One function of perception is to divide continuous experience into discrete parts, providing a structure for selective attention, memory, and control. This is readily observed in scene perception, in which objects are segmented from backgrounds (e.g., Biederman, 1987
; Vecera, Behrmann, & McGoldrick, 2000
; Woodman, Vecera, & Luck, 2003
) and in discourse processing, in which transitions between clauses and narrated situations influence reading times and discourse memory (e.g., Clark & Sengul, 1979
; Glenberg, Meyer, & Lindem, 1987
). Similarly, an online perceptual process called event segmentation
, divides ongoing activity into events (see Zacks, Speer, Swallow, Braver, & Reynolds, 2007
for an in-depth review). For example when watching someone boil water, an observer might divide the actor’s activity into getting a pot from a rack, filling the pot with water, setting the pot on the burner, turning on the burner, and bringing the water to a boil. The experiments presented in this paper investigated whether event segmentation also provides a structure for event memory: Because event segmentation separates “what is happening now” from “what just happened,” it may impact the ease with which recently encountered information is remembered. For example, it may be more difficult for an observer to retrieve information about the pot-rack once the “getting-a-pot” activity has ended and the “filling-the-pot-with-water” activity has begun.
Previous research on event segmentation provides compelling evidence that it is an important and ongoing component of perception (Zacks & Swallow, 2007
). Event segmentation is commonly measured by asking participants to explicitly identify event boundaries
, which separate natural and meaningful units of activity (Newtson, 1973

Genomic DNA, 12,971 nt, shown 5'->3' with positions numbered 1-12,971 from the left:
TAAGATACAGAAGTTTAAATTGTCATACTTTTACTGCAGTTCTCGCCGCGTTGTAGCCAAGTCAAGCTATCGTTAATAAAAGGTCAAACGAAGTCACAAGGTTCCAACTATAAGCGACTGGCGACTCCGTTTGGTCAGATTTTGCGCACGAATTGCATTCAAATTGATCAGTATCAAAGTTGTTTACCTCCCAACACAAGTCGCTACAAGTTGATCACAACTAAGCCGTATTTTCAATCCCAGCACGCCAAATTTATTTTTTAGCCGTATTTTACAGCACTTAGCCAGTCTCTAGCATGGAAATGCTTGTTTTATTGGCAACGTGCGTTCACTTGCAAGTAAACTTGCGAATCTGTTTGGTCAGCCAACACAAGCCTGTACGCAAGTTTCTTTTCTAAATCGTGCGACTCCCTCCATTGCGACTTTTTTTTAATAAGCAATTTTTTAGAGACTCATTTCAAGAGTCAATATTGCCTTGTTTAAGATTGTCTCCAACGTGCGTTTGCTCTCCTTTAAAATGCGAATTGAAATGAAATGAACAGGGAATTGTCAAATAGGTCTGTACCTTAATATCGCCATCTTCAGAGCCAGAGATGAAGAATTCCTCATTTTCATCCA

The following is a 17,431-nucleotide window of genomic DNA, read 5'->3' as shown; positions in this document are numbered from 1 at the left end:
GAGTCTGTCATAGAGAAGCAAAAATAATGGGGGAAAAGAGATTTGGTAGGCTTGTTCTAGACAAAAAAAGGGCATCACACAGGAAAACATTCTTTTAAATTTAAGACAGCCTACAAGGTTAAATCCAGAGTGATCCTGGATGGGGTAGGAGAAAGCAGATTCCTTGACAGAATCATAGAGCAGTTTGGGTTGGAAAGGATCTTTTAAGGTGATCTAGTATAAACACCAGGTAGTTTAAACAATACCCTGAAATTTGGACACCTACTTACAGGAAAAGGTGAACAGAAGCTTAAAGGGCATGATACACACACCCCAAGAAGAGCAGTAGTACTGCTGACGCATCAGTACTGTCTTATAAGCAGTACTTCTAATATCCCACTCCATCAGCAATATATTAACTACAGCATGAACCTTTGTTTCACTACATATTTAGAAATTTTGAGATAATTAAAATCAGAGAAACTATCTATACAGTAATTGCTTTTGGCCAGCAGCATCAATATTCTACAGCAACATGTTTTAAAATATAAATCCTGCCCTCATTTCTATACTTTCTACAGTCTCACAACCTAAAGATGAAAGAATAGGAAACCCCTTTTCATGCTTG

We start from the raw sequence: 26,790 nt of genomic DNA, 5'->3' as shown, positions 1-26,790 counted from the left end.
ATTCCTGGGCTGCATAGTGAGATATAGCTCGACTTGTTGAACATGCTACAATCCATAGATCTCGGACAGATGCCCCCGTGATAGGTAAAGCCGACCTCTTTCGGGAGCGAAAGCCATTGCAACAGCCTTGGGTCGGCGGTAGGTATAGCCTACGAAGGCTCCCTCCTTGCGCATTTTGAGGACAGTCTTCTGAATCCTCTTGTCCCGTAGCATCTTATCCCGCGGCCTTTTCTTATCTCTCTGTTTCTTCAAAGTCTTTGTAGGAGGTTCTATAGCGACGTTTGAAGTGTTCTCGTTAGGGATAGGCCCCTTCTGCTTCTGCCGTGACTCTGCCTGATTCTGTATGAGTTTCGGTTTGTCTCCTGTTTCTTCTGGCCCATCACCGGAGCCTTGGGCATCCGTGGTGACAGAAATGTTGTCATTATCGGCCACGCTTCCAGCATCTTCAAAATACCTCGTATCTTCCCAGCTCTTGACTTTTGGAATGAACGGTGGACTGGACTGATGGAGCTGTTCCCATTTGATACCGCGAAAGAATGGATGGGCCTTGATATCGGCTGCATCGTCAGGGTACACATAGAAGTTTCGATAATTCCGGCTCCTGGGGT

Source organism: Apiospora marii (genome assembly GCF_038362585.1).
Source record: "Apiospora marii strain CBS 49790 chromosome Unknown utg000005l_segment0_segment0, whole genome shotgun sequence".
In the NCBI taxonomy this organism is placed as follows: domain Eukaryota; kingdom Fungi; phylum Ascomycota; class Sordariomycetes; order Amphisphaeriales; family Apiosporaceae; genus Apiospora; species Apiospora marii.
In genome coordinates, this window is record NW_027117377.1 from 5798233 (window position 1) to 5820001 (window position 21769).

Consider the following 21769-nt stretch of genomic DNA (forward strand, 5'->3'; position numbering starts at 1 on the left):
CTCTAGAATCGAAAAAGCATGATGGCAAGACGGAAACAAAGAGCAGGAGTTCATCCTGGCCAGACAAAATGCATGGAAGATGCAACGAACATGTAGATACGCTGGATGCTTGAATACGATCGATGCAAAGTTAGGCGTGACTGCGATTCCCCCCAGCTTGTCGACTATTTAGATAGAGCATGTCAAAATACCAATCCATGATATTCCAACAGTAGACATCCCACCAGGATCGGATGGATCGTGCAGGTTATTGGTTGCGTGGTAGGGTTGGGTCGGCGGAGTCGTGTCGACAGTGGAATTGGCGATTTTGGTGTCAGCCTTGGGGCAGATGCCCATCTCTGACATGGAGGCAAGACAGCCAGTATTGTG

). However, functional neuroimaging data indicate activities are segmented even as naïve observers passively view activities (Speer, Swallow, & Zacks, 2003
; Zacks et al., 2001
; Zacks, Swallow, Vettel, & McAvoy, 2006
). In addition, observers tend to agree about when event boundaries occur (Newtson, 1976
). This likely reflects observers’ tendency to segment events at points of changes. Changes may be in perceptual information, such as an actor’s position and object trajectories (Hard, Tversky, & Lang, 2006
; Newtson, Engquist, & Bois, 1977
; Zacks, 2004
), or in conceptual information, such as an actor’s location, intentions, or goals (Speer, Zacks, & Reynolds, 2007
). For example, when watching a person read a book on a couch, observers might identify an event boundary when the actor changes his position from sitting to lying down and again when he closes the book, signaling a change in his goals. However, event boundaries are not identified when large shifts in visual input that accompany cuts in film occur (e.g., a cut from a wide-angle shot to a close-up), unless the cut coincides with a change in the scene or activity (Schwan, Garsoffky, & Hesse, 2000